Views from Phanfare CEO and Co-founder Andrew Erlichson

Link Why do we take photos and videos

David Pogue of the NY times tackled a subject near and dear to my heart recently: Why do we shoot photos and videos. I come out approximately where he did. That you do it for yourself, and the hope that maybe somebody might be interested in seeing the media in the future.

And it is because that inevitably the media is most valuable to the shooter that it makes sense that if you want to preserve it, you will have to pay. Personal photos and videos have a small audience, and hence advertising can not monetize their storage. To make money on advertising, people need to look at the media. If the media is only interesting to the author and a small group of friends and family, it has little advertising value.

This is something that Shutterfly, Snapfish and Kodak Easyshare Gallery know all too well. They store your media for free, depending on the purchase of prints and gifts to amortize the cost of storage of that media for perpetuity. But since most purchases of prints and gifts come right after the shooting, in the long term, they are left with this huge liability of photos and videos with no clear revenue stream associated with them.

Snapfish and Kodak both impose the rule that you must make at least one purchase per year for them to continue to store your stuff. I know the economics of this industry well enough to tell you that one purchase won’t pay for the average users’s lifetime of photos and videos.

I predict that longterm, the big 3 “print to share” sites will all impose fees on users or delete all their stuff; that is if they don’t go out of business all together. Long term, it is likely that prints and gifts will be a declining business with the electronic display and presentation of media being the area of greater interest. Hence, their primary business will be cannibalized by technology; fairly ironic given that those companies were founded to capitalize on the explosion of digital photography, which replaced analog photography.

  • Scott B

    Hi Andrew…
    Interesting theory here, particularly where you say “Personal photos and videos have a small audience, and hence advertising can not monetize their storage.” Doesn’t the popularity of flickr and its reach suggest the opposite? After all, there is a lot of traffic for some of the pictures — many which weren’t done by professionals. Obviously a huge portion of flickr gets very little traffic, as you suggest, but the nature of their product has allowed a huge community of photo sharing which does prompt a lot of traffic (at least more traffic than the same photos would garner on snapfish or kodak).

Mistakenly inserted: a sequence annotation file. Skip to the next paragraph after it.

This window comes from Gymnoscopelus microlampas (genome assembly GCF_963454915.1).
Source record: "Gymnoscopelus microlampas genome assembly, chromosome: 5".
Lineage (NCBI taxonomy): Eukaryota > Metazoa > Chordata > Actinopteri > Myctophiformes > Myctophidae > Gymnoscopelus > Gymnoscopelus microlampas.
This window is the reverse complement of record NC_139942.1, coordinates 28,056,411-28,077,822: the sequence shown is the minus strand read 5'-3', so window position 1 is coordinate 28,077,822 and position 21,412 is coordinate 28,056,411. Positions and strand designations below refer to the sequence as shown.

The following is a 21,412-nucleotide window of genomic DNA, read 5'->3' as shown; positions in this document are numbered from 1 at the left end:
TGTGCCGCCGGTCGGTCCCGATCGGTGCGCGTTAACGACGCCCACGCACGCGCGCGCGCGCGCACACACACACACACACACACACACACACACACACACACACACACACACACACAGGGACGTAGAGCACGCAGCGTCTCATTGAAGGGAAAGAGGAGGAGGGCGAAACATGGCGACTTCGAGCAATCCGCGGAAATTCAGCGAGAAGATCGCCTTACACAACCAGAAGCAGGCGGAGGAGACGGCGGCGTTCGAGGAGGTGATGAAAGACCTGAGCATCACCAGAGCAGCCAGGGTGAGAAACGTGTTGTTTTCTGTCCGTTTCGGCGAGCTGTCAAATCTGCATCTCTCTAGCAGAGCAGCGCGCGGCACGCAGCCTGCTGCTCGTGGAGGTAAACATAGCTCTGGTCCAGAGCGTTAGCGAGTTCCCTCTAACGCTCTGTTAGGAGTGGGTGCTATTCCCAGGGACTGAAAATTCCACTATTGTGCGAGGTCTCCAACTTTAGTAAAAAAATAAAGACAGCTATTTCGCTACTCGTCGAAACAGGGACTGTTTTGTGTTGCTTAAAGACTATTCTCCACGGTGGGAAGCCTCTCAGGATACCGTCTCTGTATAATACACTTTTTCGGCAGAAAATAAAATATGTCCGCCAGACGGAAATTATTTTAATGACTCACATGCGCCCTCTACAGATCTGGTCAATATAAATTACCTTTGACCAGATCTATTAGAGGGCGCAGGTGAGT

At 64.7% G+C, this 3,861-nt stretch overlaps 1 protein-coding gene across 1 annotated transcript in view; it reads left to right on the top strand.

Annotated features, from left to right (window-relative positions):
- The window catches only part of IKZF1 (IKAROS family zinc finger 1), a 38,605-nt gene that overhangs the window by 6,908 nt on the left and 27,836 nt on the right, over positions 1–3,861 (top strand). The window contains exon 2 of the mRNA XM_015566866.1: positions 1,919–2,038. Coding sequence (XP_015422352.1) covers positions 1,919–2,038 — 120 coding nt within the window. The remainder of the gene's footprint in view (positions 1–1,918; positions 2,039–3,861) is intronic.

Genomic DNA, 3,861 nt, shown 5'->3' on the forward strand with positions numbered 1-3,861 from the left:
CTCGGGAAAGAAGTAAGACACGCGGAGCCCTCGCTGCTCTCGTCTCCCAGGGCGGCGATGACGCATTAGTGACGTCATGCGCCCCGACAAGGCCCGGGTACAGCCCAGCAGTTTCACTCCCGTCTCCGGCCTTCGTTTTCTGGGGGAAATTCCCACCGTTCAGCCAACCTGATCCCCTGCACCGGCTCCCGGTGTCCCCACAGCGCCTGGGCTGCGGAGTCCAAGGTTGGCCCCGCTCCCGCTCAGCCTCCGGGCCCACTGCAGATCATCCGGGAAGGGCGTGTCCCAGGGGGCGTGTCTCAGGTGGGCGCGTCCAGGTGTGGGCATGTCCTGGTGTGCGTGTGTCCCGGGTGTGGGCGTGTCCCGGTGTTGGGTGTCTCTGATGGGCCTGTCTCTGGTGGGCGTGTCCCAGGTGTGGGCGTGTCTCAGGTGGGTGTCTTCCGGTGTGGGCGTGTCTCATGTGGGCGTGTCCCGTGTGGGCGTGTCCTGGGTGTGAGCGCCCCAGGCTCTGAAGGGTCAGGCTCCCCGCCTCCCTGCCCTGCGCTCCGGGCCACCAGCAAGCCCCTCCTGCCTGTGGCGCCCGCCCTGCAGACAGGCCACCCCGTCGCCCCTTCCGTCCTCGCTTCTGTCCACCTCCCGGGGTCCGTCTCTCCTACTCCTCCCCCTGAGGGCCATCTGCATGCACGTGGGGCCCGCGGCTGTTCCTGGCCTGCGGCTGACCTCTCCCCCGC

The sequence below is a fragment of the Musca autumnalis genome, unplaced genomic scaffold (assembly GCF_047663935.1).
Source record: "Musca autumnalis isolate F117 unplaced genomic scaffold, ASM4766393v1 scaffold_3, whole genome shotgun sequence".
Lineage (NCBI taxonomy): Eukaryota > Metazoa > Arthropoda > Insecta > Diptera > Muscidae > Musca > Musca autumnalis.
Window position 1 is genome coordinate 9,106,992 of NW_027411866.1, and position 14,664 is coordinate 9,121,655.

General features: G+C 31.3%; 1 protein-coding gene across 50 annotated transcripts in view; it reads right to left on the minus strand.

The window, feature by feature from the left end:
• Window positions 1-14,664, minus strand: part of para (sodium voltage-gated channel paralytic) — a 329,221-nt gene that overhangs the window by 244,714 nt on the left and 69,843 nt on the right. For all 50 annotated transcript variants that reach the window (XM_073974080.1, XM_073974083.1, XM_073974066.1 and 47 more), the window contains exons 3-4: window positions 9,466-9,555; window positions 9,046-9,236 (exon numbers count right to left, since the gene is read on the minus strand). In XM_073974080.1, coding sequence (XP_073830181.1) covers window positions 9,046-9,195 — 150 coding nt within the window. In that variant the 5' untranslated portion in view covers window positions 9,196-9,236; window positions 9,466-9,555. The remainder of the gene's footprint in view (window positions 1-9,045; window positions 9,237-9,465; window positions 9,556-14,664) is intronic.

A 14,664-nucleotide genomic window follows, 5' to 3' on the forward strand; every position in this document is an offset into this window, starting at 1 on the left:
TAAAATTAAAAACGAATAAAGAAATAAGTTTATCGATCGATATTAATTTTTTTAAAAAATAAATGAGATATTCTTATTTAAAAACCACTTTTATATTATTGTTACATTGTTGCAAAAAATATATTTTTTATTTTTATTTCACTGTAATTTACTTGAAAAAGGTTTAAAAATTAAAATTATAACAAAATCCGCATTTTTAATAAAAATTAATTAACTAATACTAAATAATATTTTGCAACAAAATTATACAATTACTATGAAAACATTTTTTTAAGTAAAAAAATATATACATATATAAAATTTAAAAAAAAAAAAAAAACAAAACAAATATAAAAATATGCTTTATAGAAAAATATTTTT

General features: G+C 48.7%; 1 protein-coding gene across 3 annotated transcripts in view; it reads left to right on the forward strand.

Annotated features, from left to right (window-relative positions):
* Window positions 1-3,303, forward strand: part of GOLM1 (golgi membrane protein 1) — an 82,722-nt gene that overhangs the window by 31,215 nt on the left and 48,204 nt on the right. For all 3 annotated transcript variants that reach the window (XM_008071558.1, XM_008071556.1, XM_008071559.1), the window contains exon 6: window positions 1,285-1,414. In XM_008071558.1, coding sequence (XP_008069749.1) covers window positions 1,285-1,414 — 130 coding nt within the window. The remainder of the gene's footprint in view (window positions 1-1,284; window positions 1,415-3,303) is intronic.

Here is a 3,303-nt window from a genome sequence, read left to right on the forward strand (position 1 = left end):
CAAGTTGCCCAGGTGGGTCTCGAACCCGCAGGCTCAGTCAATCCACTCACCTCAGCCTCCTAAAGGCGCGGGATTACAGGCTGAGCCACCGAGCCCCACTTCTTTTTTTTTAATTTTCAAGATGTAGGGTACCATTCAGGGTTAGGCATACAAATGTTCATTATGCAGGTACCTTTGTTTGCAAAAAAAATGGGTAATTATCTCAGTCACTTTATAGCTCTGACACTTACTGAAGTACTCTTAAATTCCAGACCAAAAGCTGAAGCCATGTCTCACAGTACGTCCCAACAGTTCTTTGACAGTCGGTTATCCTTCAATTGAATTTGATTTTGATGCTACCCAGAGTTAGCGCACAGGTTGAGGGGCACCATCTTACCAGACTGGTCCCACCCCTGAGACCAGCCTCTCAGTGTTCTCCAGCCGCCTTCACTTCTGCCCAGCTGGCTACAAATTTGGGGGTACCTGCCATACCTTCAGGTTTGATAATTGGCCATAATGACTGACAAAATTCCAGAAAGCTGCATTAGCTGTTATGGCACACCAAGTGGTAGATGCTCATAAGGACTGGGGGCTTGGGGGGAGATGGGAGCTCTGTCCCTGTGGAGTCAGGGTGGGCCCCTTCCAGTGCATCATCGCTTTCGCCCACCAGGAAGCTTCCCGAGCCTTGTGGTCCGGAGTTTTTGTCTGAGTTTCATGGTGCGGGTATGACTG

I think your theory is true to an extent, but I think that flickr, and to some degree, facebook, have shown that internet social networking tools can increase the amount of traffic a given set of pictures can generate.

  • Brad

    But you have to store all of the images that people put up in order to get the .01% that gets any traffic at all. Most of it sits there just taking up storage space. Flickr does a pretty good job of forcing people to pay the $25 annual fee since the severely limited free account is virtually useless.

  • Andrew Erlichson

    Exactly right. You have to store all the stuff that gets very little traffic. It also depends on whether you store high resolution originals. And Phanfare is not designed to surface popular media and hence does not attract those who desire a big audience.

    But most tellingly, even flickr charges for storage because their reach can’t pay to store the bytes.

    This all gets better over time as storage costs drop, but it will be a long time before ads can pay to keep all the photos and videos you take throughout your life.

  • Darryl

    Also, as far as I know, Facebook doesn't store our original full-sized images, definitely doesn't let you download them back down, and strips the EXIF info. So they're storing much less data than a Phanfare, SmugMug or Flickr, with their multiple renditions of every photo (and for Phanfare/SmugMug, video).

    Consider too the precipitous drop in advertising rates (and therefore revenue) due to the recent economic downturn. While advertisers may stop spending on website advertising that has arguably negligible returns, will customers really decide to stop subscribing to a service that has all of their photos and videos safely backed up? I'm thinking no.

  • Darryl

    Also, as far as I know, Facebook doesn't store our original full-sized images, definitely doesn't let you download them back down, and strips the EXIF info. So they're storing much less data than a Phanfare, SmugMug or Flickr, with their multiple renditions of every photo (and for Phanfare/SmugMug, video).

    Consider too the precipitous drop in advertising rates (and therefore revenue) due to the recent economic downturn. While advertisers may stop spending on website advertising that has arguably negligible returns, will customers really decide to stop subscribing to a service that has all of their photos and videos safely backed up? I'm thinking no.

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